Movies that cover World War I have long been overshadowed by those that are made about World War II. Why? Perhaps it’s that people find trench warfare lackluster or that the technology was too archaic when compared to the later war. Or maybe it’s just that The Great War is lodged too far back in history. Whatever the case, it’s nice to see that World War I is getting a little more cinematic attention of late, with such as the excellent 2017 film “Journey’s End” as well as 2019’s “1917.”
But what about classic movies that covered that era in warfare? After all, many of the tropes that you see in today’s war movies are based on classic films. One such movie, 1938’s “The Dawn Patrol,” directed by Edmund Goulding, is certainly one of those classics. It contains clichés that later films would borrow heavily from, such as undying loyalty to one’s fellows, unabashed patriotism, bouts of drunken camaraderie, and sustaining both intense trauma and war-weariness.
The film is set is 1915 at the 59 Squadron Royal Flying Corps, a British air base in France. Major Brand (Basil Rathbone) is the air base commander and is wracked with guilt about having to send so many young, inexperienced pilots off to their deaths against the Germans. His second in command, Phipps (Donald Crisp), attempts to console him as they wait for the day’s dawn patrol to return.
Five of the seven pilots soon return, including a couple of relatively seasoned pilots, Captain Courtney (Errol Flynn), who leads A-Flight, and his bosom buddy “Scotty” Scott (David Niven), as well as a greenhorn pilot, Hollister (Peter Willes). As the pilots settle in to have a few drinks, Hollister breaks down in sorrow over one of the downed pilots and becomes inconsolable despite Courtney’s best efforts to cheer him up.
Brand orders some replacements for the lost men and tells Courtney that they’ll arrive the next morning. Four young pilots show up, and Courtney chooses the two of them who have the most flight experience (which still isn’t much).
When Courtney leads A-Flight out for the next day’s dawn patrol, only four pilots return. This time, one of the pilots who doesn’t make it back is Scott. This time it’s Courtney’s turn to wallow in sorrow, with Brand attempting to lift his spirits by offering him a drink “to him,” with the other men joining in. Courtney reveals that he shot down the German pilot (who had in turn shot down Scott) behind friendly lines, but doesn’t know what became of him.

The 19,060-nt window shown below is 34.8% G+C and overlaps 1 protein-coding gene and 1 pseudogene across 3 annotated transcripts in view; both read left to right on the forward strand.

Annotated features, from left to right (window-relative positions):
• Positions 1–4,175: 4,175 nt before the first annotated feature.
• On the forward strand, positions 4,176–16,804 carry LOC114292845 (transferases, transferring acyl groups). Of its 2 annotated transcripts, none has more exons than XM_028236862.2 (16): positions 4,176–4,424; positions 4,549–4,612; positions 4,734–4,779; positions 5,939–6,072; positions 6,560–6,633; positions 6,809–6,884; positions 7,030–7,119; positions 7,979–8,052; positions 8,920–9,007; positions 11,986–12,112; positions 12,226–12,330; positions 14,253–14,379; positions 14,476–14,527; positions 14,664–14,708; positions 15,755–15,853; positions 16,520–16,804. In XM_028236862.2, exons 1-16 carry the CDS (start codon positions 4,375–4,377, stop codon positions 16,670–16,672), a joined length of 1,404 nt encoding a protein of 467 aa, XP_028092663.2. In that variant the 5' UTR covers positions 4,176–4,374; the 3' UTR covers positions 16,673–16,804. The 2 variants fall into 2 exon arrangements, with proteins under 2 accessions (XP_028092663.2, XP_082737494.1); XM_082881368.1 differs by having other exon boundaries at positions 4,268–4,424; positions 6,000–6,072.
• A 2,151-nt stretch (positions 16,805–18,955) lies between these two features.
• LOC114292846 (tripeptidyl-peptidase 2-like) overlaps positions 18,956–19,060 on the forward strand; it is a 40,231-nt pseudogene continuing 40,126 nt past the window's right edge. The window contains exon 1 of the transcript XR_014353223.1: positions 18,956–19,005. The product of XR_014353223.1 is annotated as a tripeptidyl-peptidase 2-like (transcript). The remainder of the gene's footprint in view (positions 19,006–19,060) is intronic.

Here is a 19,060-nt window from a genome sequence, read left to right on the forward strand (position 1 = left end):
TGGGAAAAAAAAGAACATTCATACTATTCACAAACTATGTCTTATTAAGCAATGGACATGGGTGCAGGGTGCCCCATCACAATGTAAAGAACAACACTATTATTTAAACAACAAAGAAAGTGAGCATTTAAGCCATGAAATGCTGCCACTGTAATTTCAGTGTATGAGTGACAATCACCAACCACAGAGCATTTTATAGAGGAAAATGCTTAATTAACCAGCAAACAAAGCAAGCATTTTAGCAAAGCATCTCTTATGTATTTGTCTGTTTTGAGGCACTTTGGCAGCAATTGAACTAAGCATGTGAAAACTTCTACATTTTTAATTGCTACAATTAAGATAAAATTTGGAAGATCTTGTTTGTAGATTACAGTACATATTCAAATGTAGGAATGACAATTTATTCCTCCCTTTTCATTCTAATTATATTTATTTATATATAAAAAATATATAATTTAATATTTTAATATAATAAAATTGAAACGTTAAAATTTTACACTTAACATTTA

In a tense scene, the German pilot in question, Hauptmann Von Mueller (Carl Esmond), is brought in by fellow military personnel, having been found. The German extends his respect to Courtney for defeating him in the air. Surprisingly, Courtney offers him a drink, and a sense of relief envelops the bar area as everyone commences to drink heavily together. But still upset over his friend’s demise, Hollister attacks Von Mueller and the others must restrain him.
Later, Scott stumbles in carrying five bottles of Champagne, having successfully survived crash-landing his plane with seemingly nothing but a bump on his head. He also drunkenly reveals that he had a few drinks with the French locals on his way back to the air base (which explains the Champagne). When Von Mueller realizes that it was Scott whom he shot down, he shambles over to Scott and embraces him and everyone drinks even more.
Things eventually return to a more serious tone when a notorious German pilot named Von Richter drops a pair of boots on 59 Squadron’s airfield. A note attached to the boots tells the British that they don’t belong in the air. Brand forbids the men to retaliate, explaining to them that the note is meant as a trap. Courtney and Scott disregard the orders, taking off the next morning in order to exact their revenge. But will they survive?
Flynn is dashing as the pilots’ leader, and Niven provides much of the film’s humor. The rest of the supporting cast is also excellent, as are the remarkable aerial combat scenes.
“The Dawn Patrol” is a film that doesn’t romanticize World War I, but instead shows its multifaceted aspects: suffering and anguish, selflessness and sacrifice, as well as some of the absurdities of war in general.